|Hrithik Roshan||Rs4-5 crore||Hide and Seek, Tata Sky, Rupa Innerwear, Acer, Hero Honda Karizma, John Players, Sony Ericsson|
|Abhishek Bachchan||Rs3-4 crore||American Express Cards, LG Electronics, Motorola Phones, Big FM, Omega Watches|
|Shah Rukh Khan||Rs4-6 crore||Tag Heuer, Hyundai Santro, Belmonte, Videocon, Compaq Presario, Diageo, Pepsi, ITC Sunfeast|
|Sachin Tendulkar||Rs5 crore||ITC Sunfeast, Boost, Future Group, Pepsi, Visa, Canon, Reliance Telecommunication|
|Preity Zinta||Rs1.5-2 crore||Hyundai Santro, TVS Scooty, BSNL, Head and Shoulders, Tata Tea, Rexona, Go Air, Godrej, Cadbury|
|Rani Mukherjee||Rs1-3 crore||Cadbury, Chevrolet Aveo, Good Knight, Vatika, Dabur Amla, Anu Sarees|
Such is the craze for celebrities that companies which cannot afford big stars (they, afterall, command hefty price tags. See graphic) are roping in wannabe celebrities. And media agencies are now looking for celebrities beyond Bollywood and cricket. Percept Holdings, a leading media, communications and entertainment company in India, recently consolidated its celebrity management units—Talent Management and Celebrity Management Services—to form Percept Talent Management. The new entity will look at roping in popular social activists, sportsmen (other than cricketers), musicians and even well-known film producers and other personalities.
One can see a barrage of television commercials featuring television stars such as Smriti Malhotra Irani of popular Hindi TV serial, Kyunki Saas Bhi Kabhi Bahu Thi. Playback singer Himesh Reshammiya promotes DJ&C, Pantaloon Retail’s denim apparel brand.
The rush among companies to rope in celebrities has resulted in a stupendous growth in the size of the celebrity endorsement market. The industry, estimated at Rs200 crore in 2005, grew to Rs300 crore in 2006 and is likely to touch Rs1,200-1,500 crore by 2010. The major chunk—around 80%—of this money, however, still goes to Bollywood and cricket stars.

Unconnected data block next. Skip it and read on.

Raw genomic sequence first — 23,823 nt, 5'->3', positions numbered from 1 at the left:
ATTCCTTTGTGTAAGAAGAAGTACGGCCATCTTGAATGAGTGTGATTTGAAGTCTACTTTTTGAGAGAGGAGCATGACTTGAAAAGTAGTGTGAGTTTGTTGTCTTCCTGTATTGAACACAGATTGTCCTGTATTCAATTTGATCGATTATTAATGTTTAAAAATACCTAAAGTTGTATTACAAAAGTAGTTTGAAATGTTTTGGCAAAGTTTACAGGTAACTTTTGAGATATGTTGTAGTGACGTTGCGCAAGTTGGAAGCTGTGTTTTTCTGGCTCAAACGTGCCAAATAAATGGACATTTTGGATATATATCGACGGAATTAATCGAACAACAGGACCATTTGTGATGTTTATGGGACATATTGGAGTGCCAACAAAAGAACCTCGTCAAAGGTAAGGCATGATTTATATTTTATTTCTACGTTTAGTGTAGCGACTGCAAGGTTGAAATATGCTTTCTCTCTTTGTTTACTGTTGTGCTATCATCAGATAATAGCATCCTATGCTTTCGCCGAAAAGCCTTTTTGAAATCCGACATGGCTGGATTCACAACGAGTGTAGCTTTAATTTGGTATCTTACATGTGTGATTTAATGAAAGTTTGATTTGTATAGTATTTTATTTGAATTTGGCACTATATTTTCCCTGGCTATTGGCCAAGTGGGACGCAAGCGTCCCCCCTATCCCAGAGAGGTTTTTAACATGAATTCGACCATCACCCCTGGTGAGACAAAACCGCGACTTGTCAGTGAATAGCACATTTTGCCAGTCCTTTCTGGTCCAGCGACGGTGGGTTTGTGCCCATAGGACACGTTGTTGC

But observers say hiring top-notch celebrities doesn’t always spell success. “While the use of celebrities definitely brings positive results, it’s the pre-work of selecting the celebrity which is important. The question is: Does this celebrity stand for the future of the company?” says Sanchayeeta Bhattacharya, national director, MindShare Insights. A recent study conducted by the group, titled Celebz, shows that even a celebrity-endorsed brand can fail to connect with consumers. A case in point is that of Kansai Nerolac Paints Ltd, which signed Amitabh Bachchan to endorse its paints. When asked which brand Bachchan was associated with, around 80% of respondents participating in the study answered Asian Paints, which is a rival of Nerolac Paints. The Maruti Versa campaign also failed to strike a chord despite Amitabh and Abhishek Bachchan backing it, as most consumers expected a larger than life car, much like the actors endorsing it.
Experts say if advertisers are to extract the true value of celebrities, they should use them as brand ambassadors, rather than getting them to do one-off commercials. “More often than not, we see celebrities being used as a model in the ad campaign, rather than as an ambassador for the brand. Such associations fail to make the right impact on consumers’ minds,” says Mahesh Ranka, GM, Relay India, a unit of the Starcom Mediavest Group.